The Nature of Obsession
As those who have read all the way to the bottom of my columns know, I keep a vague sort of blog at Live Journal. Why Live Journal? Why for the most well thought out and carefully researched reasons of course. A friend had a LJ and I wanted to comment in it but she didn't allow anonymous comments. So yes, I joined solely to comment on someone else's post. Once I had a source to post my thoughts, I did take advantage of it, especially when I first created it. I posted life updates and political rants and show reviews. That's what I figured the medium was for.
Apparently though, I was wrong. While I was using the site for a journal (as the name of the site implied) another group found a different use for it. I had a vague idea that there were people who used LJ communities to discuss their love of various books and movies. If I had really thought about it, I might have even figured out that that implies the existence of fan fiction based communities. What I didn’t know is the degree to which those revolved around writing pornographic stories. Now no one who spent a large fraction of his life following a rock band around the country can ever make fun of how anyone else chooses to spend his or her life, so I’m not going to mock. What was interesting was not that people write stories that I would never read, but how I found out about it.
At the advice of a conservative website, Live Journal purged many of these communities because they expressed interests such as rape and pedophilia. The cry went out among the deleted that writing a story about behavior is not the same thing as doing it. This is true and important. However, it seems odd that they couldn’t figure out that other people might have issues with a story where popular, under aged characters might be forced into sex by their guardians. If someone wants to write these stories, I don’t care , but I am going to be fascinated by the structure of the community they live in.
Obviously, this is not the only group of people who live in a society like this. Five minutes with a web browser will reveal people who live in a culture that has unique shared assumptions. If you’re on the prowl for something to devote your entire life to there’s really no shortage of options from concern about the housing bubble to talking about peak oil to looking for signs that the Rapture is coming any day now.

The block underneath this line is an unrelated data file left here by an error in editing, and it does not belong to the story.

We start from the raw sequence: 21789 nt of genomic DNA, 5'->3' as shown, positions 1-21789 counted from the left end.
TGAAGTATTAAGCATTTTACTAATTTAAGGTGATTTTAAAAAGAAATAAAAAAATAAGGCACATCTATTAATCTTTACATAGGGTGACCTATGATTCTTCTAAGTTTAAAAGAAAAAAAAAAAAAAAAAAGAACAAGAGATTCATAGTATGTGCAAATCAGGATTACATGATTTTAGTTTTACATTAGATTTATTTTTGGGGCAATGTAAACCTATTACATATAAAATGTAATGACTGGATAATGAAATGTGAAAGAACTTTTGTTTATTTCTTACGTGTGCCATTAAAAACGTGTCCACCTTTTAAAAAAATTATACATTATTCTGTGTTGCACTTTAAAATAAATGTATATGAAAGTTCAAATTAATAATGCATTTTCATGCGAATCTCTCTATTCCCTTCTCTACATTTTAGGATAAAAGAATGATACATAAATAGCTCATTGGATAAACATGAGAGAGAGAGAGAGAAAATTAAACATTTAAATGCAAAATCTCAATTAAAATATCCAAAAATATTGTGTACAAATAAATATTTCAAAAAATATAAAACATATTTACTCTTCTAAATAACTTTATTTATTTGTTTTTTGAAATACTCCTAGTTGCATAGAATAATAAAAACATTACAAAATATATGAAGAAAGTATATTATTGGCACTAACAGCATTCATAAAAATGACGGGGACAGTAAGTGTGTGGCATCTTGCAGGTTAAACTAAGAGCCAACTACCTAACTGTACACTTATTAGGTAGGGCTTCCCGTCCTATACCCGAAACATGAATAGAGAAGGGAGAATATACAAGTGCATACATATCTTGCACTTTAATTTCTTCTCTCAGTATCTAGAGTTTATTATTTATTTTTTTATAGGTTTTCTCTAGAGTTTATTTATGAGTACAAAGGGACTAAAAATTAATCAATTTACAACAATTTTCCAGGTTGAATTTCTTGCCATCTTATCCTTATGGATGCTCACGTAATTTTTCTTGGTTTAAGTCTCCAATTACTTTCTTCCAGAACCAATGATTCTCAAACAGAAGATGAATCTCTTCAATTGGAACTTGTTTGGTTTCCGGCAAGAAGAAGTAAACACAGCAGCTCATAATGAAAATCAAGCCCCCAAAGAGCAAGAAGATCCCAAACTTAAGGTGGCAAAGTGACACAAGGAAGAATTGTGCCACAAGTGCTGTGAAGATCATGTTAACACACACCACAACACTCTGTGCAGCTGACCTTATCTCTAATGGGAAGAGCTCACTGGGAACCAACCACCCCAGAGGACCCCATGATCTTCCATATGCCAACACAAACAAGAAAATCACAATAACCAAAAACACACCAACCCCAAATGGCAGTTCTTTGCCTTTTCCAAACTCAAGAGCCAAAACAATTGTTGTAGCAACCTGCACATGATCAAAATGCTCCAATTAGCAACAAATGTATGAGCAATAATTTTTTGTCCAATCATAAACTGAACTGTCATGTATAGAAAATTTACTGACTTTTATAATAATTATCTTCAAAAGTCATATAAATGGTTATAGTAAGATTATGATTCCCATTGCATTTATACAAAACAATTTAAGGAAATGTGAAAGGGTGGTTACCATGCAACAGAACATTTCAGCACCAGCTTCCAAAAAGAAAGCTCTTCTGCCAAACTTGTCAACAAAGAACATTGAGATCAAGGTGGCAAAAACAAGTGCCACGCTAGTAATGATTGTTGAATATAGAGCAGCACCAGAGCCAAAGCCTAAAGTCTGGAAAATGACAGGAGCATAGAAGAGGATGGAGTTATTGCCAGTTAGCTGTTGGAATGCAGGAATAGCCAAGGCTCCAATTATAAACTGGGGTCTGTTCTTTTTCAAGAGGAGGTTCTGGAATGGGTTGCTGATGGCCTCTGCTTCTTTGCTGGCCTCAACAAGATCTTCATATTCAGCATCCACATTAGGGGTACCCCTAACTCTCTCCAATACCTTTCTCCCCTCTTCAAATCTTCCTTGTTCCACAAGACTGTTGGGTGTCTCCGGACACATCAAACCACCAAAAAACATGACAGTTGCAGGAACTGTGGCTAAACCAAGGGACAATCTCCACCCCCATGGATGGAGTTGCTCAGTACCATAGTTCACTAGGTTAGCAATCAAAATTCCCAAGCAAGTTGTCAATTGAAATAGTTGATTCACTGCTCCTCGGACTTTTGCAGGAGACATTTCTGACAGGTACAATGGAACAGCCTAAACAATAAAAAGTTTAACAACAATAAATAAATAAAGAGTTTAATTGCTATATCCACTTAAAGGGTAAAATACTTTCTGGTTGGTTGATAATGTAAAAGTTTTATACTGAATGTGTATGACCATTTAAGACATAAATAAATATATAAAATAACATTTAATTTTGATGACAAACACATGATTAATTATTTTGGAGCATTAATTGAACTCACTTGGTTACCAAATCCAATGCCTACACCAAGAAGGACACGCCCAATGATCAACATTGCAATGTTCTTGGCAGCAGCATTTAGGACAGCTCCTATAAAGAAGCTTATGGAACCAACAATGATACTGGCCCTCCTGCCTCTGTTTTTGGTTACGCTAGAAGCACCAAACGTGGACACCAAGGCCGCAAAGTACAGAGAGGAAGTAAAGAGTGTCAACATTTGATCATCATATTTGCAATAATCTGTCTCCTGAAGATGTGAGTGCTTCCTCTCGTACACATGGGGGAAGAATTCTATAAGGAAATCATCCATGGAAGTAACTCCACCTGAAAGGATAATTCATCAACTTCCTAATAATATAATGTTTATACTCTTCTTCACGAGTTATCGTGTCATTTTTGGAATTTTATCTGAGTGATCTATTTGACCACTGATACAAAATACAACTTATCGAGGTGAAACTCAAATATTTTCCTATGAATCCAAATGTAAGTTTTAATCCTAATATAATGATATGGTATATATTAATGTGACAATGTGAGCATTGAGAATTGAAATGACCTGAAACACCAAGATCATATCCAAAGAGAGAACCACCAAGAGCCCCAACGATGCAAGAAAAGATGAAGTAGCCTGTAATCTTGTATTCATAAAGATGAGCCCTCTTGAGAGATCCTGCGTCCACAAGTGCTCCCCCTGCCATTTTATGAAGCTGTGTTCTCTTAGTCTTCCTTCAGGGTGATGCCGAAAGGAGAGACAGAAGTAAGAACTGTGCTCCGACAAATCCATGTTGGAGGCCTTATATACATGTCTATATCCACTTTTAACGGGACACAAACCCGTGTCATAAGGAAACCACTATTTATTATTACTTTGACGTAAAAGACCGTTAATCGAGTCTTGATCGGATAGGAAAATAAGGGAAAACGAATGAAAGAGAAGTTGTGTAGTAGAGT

Now obviously, I’d be the last person to say that there’s something wrong with being obsessed with something. Obsessions make the world more interesting. It’s what inspires people to have adventures and move outside their comfort zone to experience events that would otherwise be too annoying to pursue. The problem is only when you can’t understand the world in anyway outside of the parameters of your interest. The Internet makes it way too easy to spend your waking hours in the world of a subgroup to the point where a minority point of view seems to be the view of an overwhelming majority. Spend enough time on Prius Chat, for example, and you’d be convinced that $45,000 for an electric car with a 200 mile range would be a steal.  The readers of Slashdot are convinced that Linux will become more popular than Windows as soon as everyone understands the difference between free (as in speech, not as in beer, of course) and closed source software is properly understood.
So how do you skirt close enough to the black hole of an obsession without crossing the event horizon? Looking at the fanfiction crowd made me think about my own behavior. The one time I was really in danger of spiraling out of control was in the mid 90s. With Jerry starting to die, few interesting events happening in my miserable town, and grad school destroying all of the pleasure I had in mathematics, Phish started to become a little too much of my life. It’s not surprising that most of my weirder Phish encounters happened, both in terms of doing stupid things and collecting great stories. While that was fun for a couple years, I was getting dangerously close to being one of those people who only went to shows. While I always envied them to some degree, I also knew that I never wanted to do things that weren’t defined by Phish.